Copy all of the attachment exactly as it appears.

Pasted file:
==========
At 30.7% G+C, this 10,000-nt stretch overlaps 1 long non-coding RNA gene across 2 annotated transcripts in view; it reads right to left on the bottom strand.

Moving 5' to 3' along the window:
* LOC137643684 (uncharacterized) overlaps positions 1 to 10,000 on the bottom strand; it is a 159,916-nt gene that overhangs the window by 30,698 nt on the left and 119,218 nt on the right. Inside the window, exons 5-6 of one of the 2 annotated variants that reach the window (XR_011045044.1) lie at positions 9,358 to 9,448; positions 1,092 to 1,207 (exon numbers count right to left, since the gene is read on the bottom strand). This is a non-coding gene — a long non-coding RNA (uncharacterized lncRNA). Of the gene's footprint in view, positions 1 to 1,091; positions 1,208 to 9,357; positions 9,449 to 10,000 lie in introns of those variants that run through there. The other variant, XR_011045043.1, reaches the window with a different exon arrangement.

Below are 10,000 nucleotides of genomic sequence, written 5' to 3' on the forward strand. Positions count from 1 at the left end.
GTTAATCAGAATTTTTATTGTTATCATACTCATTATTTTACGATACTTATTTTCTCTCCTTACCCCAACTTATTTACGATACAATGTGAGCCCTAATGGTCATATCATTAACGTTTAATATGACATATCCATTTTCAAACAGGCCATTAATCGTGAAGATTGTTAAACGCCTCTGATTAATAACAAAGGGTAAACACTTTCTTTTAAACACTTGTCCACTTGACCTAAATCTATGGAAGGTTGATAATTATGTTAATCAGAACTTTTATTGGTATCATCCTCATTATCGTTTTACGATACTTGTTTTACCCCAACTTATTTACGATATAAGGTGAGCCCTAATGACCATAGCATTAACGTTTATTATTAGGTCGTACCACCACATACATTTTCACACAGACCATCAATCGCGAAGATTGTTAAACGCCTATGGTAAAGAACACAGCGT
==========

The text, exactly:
At 30.7% G+C, this 10,000-nt stretch overlaps 1 long non-coding RNA gene across 2 annotated transcripts in view; it reads right to left on the bottom strand.

Moving 5' to 3' along the window:
* LOC137643684 (uncharacterized) overlaps positions 1 to 10,000 on the bottom strand; it is a 159,916-nt gene that overhangs the window by 30,698 nt on the left and 119,218 nt on the right. Inside the window, exons 5-6 of one of the 2 annotated variants that reach the window (XR_011045044.1) lie at positions 9,358 to 9,448; positions 1,092 to 1,207 (exon numbers count right to left, since the gene is read on the bottom strand). This is a non-coding gene — a long non-coding RNA (uncharacterized lncRNA). Of the gene's footprint in view, positions 1 to 1,091; positions 1,208 to 9,357; positions 9,449 to 10,000 lie in introns of those variants that run through there. The other variant, XR_011045043.1, reaches the window with a different exon arrangement.

Below are 10,000 nucleotides of genomic sequence, written 5' to 3' on the forward strand. Positions count from 1 at the left end.
GTTAATCAGAATTTTTATTGTTATCATACTCATTATTTTACGATACTTATTTTCTCTCCTTACCCCAACTTATTTACGATACAATGTGAGCCCTAATGGTCATATCATTAACGTTTAATATGACATATCCATTTTCAAACAGGCCATTAATCGTGAAGATTGTTAAACGCCTCTGATTAATAACAAAGGGTAAACACTTTCTTTTAAACACTTGTCCACTTGACCTAAATCTATGGAAGGTTGATAATTATGTTAATCAGAACTTTTATTGGTATCATCCTCATTATCGTTTTACGATACTTGTTTTACCCCAACTTATTTACGATATAAGGTGAGCCCTAATGACCATAGCATTAACGTTTATTATTAGGTCGTACCACCACATACATTTTCACACAGACCATCAATCGCGAAGATTGTTAAACGCCTATGGTAAAGAACACAGCGT